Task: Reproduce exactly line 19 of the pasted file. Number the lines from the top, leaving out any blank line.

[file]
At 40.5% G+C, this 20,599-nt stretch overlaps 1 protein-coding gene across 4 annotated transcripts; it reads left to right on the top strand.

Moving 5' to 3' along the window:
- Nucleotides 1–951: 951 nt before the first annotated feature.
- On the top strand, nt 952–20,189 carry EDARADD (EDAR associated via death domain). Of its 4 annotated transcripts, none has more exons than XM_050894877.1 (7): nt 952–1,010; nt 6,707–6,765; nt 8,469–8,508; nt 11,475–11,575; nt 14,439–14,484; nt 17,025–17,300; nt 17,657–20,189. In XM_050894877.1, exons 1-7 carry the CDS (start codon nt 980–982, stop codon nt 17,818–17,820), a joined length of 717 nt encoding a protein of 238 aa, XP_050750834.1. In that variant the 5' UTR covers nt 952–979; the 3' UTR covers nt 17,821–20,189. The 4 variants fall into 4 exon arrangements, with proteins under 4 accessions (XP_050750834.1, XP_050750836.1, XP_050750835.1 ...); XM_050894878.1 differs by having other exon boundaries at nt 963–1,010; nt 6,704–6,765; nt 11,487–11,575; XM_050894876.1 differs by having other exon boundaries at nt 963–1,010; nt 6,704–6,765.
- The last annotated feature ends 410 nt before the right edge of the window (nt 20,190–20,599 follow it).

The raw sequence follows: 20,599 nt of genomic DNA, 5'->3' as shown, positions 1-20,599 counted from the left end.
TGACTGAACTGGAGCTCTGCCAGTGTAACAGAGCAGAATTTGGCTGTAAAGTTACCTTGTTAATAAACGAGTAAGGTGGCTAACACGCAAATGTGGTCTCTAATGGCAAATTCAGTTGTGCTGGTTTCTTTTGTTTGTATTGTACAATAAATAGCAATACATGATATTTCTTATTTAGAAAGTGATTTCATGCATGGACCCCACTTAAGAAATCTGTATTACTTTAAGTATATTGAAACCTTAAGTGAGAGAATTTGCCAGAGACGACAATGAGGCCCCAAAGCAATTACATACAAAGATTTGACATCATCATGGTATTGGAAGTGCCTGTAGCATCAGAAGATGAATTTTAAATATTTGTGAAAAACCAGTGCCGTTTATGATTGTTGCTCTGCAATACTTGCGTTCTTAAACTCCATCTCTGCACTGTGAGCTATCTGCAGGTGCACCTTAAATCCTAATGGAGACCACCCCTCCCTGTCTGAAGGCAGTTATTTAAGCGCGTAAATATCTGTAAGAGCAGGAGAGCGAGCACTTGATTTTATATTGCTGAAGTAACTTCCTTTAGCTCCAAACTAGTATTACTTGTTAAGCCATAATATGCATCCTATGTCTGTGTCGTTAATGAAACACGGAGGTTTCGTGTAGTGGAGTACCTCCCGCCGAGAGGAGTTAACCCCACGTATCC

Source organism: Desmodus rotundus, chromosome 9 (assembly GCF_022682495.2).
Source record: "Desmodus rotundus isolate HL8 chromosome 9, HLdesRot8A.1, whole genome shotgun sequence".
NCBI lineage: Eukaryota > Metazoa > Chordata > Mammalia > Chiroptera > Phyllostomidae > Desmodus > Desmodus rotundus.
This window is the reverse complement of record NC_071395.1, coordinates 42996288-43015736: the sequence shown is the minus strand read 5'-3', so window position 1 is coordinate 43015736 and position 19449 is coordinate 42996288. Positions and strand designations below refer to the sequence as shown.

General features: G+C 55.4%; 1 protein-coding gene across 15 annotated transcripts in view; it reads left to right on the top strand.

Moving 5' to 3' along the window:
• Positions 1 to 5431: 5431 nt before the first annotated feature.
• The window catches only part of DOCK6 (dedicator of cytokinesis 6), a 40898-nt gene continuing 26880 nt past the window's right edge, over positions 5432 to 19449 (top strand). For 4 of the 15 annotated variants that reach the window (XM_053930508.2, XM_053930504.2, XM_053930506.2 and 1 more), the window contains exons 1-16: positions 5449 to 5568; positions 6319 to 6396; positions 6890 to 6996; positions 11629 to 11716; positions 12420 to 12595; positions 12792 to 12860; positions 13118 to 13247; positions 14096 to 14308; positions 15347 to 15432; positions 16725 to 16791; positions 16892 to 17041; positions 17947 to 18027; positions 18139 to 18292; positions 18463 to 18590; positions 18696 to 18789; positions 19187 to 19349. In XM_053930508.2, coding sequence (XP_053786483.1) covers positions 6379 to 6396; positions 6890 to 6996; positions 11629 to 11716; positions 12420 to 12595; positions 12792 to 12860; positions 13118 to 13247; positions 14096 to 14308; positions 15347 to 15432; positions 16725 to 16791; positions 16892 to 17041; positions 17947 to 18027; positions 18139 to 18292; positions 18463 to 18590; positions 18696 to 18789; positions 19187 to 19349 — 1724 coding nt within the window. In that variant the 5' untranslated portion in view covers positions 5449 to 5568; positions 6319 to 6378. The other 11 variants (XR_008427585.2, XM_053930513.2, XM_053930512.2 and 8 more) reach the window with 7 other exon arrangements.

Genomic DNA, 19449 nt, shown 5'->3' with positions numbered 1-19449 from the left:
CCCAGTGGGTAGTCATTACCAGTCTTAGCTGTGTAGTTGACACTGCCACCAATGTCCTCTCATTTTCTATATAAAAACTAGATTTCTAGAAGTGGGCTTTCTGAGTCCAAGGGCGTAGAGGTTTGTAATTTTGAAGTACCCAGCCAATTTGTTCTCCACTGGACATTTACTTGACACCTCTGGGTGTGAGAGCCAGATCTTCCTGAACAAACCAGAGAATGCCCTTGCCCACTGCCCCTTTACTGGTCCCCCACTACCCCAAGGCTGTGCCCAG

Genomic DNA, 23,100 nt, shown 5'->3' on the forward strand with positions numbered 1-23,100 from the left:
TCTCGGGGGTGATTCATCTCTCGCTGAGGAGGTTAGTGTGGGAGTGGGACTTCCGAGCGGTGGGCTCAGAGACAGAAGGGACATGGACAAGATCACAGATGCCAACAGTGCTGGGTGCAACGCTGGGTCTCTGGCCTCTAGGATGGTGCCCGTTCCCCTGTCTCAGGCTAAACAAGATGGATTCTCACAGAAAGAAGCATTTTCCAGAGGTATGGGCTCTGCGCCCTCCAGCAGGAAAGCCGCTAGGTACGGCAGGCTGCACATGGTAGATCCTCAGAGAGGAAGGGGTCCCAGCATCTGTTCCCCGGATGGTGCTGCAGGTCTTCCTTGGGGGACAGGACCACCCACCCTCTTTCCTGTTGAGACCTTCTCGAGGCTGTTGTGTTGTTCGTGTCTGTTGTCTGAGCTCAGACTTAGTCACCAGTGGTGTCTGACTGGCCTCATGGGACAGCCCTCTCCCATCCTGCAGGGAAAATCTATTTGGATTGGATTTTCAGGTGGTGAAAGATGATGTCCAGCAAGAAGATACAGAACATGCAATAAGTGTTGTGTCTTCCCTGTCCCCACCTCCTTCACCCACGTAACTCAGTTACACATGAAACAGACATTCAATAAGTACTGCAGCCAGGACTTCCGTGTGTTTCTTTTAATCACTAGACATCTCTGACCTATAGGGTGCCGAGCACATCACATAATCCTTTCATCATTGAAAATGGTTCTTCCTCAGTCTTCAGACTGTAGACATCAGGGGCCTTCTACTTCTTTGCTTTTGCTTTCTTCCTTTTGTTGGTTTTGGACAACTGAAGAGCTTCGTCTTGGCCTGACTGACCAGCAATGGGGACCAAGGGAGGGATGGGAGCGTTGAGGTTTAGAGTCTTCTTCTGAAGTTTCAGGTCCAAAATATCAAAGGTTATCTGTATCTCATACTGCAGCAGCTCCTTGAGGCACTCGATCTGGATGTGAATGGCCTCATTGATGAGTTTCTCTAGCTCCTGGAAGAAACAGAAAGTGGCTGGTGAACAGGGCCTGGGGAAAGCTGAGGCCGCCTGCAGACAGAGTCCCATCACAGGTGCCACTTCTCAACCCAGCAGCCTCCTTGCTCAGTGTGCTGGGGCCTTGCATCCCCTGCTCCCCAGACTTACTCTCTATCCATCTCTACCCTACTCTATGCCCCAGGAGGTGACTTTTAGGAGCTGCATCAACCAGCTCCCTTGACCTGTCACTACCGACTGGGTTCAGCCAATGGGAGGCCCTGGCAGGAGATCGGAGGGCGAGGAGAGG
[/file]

TCTCGGGGGTGATTCATCTCTCGCTGAGGAGGTTAGTGTGGGAGTGGGACTTCCGAGCGGTGGGCTCAGAGACAGAAGGGACATGGACAAGATCACAGATGCCAACAGTGCTGGGTGCAACGCTGGGTCTCTGGCCTCTAGGATGGTGCCCGTTCCCCTGTCTCAGGCTAAACAAGATGGATTCTCACAGAAAGAAGCATTTTCCAGAGGTATGGGCTCTGCGCCCTCCAGCAGGAAAGCCGCTAGGTACGGCAGGCTGCACATGGTAGATCCTCAGAGAGGAAGGGGTCCCAGCATCTGTTCCCCGGATGGTGCTGCAGGTCTTCCTTGGGGGACAGGACCACCCACCCTCTTTCCTGTTGAGACCTTCTCGAGGCTGTTGTGTTGTTCGTGTCTGTTGTCTGAGCTCAGACTTAGTCACCAGTGGTGTCTGACTGGCCTCATGGGACAGCCCTCTCCCATCCTGCAGGGAAAATCTATTTGGATTGGATTTTCAGGTGGTGAAAGATGATGTCCAGCAAGAAGATACAGAACATGCAATAAGTGTTGTGTCTTCCCTGTCCCCACCTCCTTCACCCACGTAACTCAGTTACACATGAAACAGACATTCAATAAGTACTGCAGCCAGGACTTCCGTGTGTTTCTTTTAATCACTAGACATCTCTGACCTATAGGGTGCCGAGCACATCACATAATCCTTTCATCATTGAAAATGGTTCTTCCTCAGTCTTCAGACTGTAGACATCAGGGGCCTTCTACTTCTTTGCTTTTGCTTTCTTCCTTTTGTTGGTTTTGGACAACTGAAGAGCTTCGTCTTGGCCTGACTGACCAGCAATGGGGACCAAGGGAGGGATGGGAGCGTTGAGGTTTAGAGTCTTCTTCTGAAGTTTCAGGTCCAAAATATCAAAGGTTATCTGTATCTCATACTGCAGCAGCTCCTTGAGGCACTCGATCTGGATGTGAATGGCCTCATTGATGAGTTTCTCTAGCTCCTGGAAGAAACAGAAAGTGGCTGGTGAACAGGGCCTGGGGAAAGCTGAGGCCGCCTGCAGACAGAGTCCCATCACAGGTGCCACTTCTCAACCCAGCAGCCTCCTTGCTCAGTGTGCTGGGGCCTTGCATCCCCTGCTCCCCAGACTTACTCTCTATCCATCTCTACCCTACTCTATGCCCCAGGAGGTGACTTTTAGGAGCTGCATCAACCAGCTCCCTTGACCTGTCACTACCGACTGGGTTCAGCCAATGGGAGGCCCTGGCAGGAGATCGGAGGGCGAGGAGAGG